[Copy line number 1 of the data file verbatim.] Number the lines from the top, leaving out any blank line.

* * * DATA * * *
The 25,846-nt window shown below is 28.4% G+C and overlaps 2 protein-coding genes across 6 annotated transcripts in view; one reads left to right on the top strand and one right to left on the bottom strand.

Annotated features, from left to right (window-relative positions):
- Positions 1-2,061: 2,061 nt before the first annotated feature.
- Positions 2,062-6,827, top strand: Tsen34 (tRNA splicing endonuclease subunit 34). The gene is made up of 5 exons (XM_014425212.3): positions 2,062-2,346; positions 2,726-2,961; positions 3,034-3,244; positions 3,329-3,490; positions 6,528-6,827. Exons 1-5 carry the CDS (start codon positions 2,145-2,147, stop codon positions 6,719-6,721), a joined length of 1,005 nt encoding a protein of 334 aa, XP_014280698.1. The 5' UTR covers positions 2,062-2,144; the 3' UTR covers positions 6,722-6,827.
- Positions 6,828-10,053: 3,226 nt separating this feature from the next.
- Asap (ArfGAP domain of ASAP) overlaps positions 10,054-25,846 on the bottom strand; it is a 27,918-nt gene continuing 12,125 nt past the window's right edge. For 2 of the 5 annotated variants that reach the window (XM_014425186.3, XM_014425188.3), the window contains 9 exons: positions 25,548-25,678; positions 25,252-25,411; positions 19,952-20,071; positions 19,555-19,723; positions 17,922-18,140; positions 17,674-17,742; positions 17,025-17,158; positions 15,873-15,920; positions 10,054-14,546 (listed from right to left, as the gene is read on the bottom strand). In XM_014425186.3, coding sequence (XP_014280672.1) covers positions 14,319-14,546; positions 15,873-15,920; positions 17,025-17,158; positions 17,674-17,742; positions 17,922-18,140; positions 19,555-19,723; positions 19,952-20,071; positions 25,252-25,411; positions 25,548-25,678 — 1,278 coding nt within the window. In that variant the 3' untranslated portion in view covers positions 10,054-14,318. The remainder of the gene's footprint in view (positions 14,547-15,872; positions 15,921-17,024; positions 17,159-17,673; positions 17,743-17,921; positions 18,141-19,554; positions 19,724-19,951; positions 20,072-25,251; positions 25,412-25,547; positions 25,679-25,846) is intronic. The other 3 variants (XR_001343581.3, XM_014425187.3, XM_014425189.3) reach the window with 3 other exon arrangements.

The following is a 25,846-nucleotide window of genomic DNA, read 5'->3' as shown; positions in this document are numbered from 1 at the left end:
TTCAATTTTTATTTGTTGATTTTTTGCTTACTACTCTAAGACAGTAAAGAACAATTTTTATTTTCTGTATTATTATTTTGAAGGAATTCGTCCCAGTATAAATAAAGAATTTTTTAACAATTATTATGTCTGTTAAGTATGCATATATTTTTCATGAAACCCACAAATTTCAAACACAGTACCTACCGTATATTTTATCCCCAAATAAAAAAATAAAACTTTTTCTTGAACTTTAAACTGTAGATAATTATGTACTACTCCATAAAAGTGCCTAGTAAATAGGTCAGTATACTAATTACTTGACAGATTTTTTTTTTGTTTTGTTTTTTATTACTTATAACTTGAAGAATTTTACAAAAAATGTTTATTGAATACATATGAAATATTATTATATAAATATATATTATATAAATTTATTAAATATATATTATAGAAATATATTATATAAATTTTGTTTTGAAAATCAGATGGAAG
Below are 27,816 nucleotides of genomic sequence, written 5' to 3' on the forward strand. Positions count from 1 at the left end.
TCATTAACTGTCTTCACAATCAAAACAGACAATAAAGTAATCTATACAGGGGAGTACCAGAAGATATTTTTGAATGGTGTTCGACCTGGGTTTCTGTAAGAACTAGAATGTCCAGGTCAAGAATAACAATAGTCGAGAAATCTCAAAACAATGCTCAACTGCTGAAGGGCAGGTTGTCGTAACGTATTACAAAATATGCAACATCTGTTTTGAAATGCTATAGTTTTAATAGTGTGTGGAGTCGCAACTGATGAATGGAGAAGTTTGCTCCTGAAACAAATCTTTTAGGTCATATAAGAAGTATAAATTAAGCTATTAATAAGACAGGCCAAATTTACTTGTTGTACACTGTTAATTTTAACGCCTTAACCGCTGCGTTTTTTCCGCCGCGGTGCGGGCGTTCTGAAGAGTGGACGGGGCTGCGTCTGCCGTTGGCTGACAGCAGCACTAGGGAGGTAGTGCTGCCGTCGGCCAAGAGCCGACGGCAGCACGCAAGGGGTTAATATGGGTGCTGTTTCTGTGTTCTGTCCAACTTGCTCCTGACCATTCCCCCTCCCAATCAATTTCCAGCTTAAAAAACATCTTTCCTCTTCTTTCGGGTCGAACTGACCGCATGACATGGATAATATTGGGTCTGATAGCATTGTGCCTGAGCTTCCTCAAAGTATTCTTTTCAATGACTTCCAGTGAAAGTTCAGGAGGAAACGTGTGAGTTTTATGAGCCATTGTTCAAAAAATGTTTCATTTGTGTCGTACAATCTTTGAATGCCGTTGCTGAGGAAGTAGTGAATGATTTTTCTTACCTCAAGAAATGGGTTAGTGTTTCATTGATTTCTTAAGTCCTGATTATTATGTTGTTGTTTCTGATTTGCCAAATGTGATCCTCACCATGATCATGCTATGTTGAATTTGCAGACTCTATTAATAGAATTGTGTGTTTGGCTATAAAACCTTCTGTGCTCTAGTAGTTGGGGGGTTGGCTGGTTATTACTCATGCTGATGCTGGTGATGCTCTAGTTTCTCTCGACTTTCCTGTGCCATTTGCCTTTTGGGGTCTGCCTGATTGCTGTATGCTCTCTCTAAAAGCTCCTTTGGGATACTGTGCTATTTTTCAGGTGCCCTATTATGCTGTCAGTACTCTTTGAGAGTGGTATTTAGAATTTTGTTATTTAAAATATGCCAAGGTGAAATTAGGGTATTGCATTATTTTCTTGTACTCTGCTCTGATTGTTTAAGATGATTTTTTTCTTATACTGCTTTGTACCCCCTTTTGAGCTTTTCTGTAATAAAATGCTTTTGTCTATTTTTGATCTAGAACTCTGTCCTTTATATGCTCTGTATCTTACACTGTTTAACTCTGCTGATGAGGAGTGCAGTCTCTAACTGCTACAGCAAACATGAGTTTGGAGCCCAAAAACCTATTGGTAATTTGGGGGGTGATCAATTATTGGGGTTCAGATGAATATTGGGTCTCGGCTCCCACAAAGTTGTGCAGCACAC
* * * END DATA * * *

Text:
The 25,846-nt window shown below is 28.4% G+C and overlaps 2 protein-coding genes across 6 annotated transcripts in view; one reads left to right on the top strand and one right to left on the bottom strand.